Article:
(UPDATE: The Walk for Hunger has been postponed to Oct. 15, the Swannanoa Valley Christian Ministry said. All other details will remain the same, it said.)
Some 500 walkers are expected to participate in Black Mountain’s annual Walk For Hunger on Sunday, Oct. 8.
Walkers of all abilities, many pushing strollers and wheelchairs, will leave First Baptist Church at 2 p.m. to begin their one- or four-mile walks to walk at whatever pace they want (those who haven’t registered can do so at 1:30 p.m. at the church). Walkers have raised money or pledged to contribute to Swannanoa Valley Christian Ministry, which holds this yearly, 10-year-old fundraiser.
All contributions are tax-deductible. Last year, walkers contributed more than $45,000 to the ministry. Register by contacting the ministry at 669-9404 or email@example.com.
The Walk For Hunger stemmed from the original world hunger relief fundraising walk event known as the Crop Walk, a program of Church World Service.
Walk For Hunger goes through Black Mountain’s beautiful neighborhoods, as well as the downtown commercial area and Lake Tomahawk. If you’ve never experienced the fun of walking with hundreds of people for a good cause, this is a fun event.
Ninety percent of the money raised helps Swannanoa Valley Christian Ministry feed qualifying families who live in the Swannanoa Valley. The ministry gives five percent of the event contributions to MANNA FoodBank, which supplies it and other organizations with food for clients. It will give another five percent to Bounty & Soul, a Valley organization that provides nutritional counseling along with the fresh produce it offers the people it helps.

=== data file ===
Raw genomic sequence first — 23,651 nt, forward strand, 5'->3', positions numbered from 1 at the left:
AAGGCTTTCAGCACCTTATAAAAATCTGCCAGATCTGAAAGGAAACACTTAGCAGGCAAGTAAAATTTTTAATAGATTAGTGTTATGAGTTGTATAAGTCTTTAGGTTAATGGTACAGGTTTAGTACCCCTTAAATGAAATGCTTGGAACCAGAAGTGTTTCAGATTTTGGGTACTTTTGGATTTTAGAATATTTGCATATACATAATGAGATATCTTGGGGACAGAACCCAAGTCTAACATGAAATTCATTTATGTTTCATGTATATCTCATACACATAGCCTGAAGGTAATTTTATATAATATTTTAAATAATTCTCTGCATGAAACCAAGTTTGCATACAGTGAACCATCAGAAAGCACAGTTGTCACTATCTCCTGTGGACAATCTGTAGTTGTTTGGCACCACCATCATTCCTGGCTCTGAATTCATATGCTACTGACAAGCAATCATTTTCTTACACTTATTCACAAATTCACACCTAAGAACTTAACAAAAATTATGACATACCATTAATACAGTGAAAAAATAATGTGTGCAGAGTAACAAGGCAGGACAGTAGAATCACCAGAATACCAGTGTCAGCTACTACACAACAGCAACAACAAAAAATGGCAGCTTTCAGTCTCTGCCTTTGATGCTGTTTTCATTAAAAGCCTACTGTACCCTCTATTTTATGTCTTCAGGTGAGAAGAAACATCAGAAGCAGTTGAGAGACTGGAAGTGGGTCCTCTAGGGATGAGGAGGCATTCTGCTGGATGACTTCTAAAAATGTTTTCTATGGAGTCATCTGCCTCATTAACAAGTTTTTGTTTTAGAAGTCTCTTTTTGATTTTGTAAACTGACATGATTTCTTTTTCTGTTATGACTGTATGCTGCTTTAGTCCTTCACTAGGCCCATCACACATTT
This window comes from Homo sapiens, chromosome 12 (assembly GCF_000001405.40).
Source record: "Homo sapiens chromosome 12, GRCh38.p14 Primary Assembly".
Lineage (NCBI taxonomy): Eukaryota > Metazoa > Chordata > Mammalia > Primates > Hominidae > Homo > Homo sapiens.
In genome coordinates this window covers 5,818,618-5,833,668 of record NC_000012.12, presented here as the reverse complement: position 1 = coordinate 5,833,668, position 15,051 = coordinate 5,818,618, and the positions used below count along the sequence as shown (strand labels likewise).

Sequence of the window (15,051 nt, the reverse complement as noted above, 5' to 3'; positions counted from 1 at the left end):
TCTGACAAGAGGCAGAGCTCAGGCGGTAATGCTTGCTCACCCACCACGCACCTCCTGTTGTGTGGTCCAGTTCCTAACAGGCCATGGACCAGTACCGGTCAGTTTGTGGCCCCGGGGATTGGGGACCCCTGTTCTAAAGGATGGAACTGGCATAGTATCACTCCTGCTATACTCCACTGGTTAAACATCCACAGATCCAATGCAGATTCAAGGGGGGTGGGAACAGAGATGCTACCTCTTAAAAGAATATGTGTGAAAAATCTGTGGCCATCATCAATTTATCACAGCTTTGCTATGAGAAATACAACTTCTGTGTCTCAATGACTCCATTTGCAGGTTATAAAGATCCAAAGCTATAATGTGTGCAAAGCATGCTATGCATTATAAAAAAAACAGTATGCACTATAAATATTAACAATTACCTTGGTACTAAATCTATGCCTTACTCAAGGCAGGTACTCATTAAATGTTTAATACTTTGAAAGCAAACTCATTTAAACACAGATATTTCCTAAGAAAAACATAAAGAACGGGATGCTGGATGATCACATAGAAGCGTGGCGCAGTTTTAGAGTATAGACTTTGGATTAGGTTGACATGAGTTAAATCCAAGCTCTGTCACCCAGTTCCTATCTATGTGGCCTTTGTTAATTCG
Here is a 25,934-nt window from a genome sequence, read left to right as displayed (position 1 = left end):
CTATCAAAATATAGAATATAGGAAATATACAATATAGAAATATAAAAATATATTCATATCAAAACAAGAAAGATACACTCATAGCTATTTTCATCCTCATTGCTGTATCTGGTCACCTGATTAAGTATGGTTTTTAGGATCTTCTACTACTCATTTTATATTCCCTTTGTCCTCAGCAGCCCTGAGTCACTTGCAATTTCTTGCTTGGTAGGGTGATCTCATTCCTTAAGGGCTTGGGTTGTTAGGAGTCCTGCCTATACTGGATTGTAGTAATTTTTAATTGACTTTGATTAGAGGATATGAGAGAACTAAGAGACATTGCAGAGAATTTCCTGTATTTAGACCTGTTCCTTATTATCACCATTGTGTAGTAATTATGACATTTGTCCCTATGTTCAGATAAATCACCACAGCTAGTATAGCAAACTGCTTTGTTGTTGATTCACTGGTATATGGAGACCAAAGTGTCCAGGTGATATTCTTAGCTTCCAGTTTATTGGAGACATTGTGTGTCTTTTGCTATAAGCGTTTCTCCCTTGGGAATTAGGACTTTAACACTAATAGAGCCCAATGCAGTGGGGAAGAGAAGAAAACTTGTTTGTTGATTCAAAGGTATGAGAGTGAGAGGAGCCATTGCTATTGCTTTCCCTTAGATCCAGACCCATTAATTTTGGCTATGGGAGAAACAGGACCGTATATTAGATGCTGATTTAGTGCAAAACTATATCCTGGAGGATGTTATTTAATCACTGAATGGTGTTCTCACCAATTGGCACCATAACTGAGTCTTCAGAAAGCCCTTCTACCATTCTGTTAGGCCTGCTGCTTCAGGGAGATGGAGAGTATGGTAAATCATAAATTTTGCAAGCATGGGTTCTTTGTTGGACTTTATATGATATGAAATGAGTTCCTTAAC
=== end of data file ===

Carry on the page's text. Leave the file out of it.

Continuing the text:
“This is our way of supporting those other organizations that are helping to feed Valley residents,” said Cheryl Wilson, executive director of Swannanoa Valley Christian Ministry and Walk For Hunger co-chair. MANNA FoodBank has supplied the ministry – and thus, the ministry’s clients – with more than 214,000 pounds of food so far this year, Wilson said.
The ministry also buys eggs, milk, cheese, butter, sugar, flour and other staples for its pantry – purchases made possible because of Walk For Hunger and other food drives.
The ministry’s pantry served 385 families during the first six months of this year (four more than during that time last year), Wilson said. Clients and volunteers go through the pantry together to select the products the client’s family likes. “We don’t just fill a box,” Wilson said.
Both the one- and four-mile walks go past Swannanoa Valley Christian Ministry’s building on N. Ridgeway Avenue (across from Black Mountain Primary School). Organizers this year are asking walk participants to carry items of food “so that they feel that they are actually feeding a family,” Wilson said. “We’re hoping that this makes them more aware of who they are helping and how they are helping this community.”
Gentry Heating is again the event’s major sponsor. Park Ridge Health, which is also a sponsor, will bring its “Wellness on Wheels” van, Wilson said. Walkers will be wearing T-shirts whose Walk For Hunger design was created by Madeline Collins, an eighth-grader at Owen Middle School.
If you can’t walk but would still like to help, mail contributions marked “Walk For Hunger” to Swannanoa Valley Christian Ministry, PO Box 235, Black Mountain, NC 28711. Or drop off nonperishable food at First Baptist Church from 1:30-3 p.m. on walk day (or at the ministry any time). For more, contact the ministry at 669-9404 or firstname.lastname@example.org.
“We all have to work together to help this community and to make sure the people with food insecurities have the food they need,” Wilson said.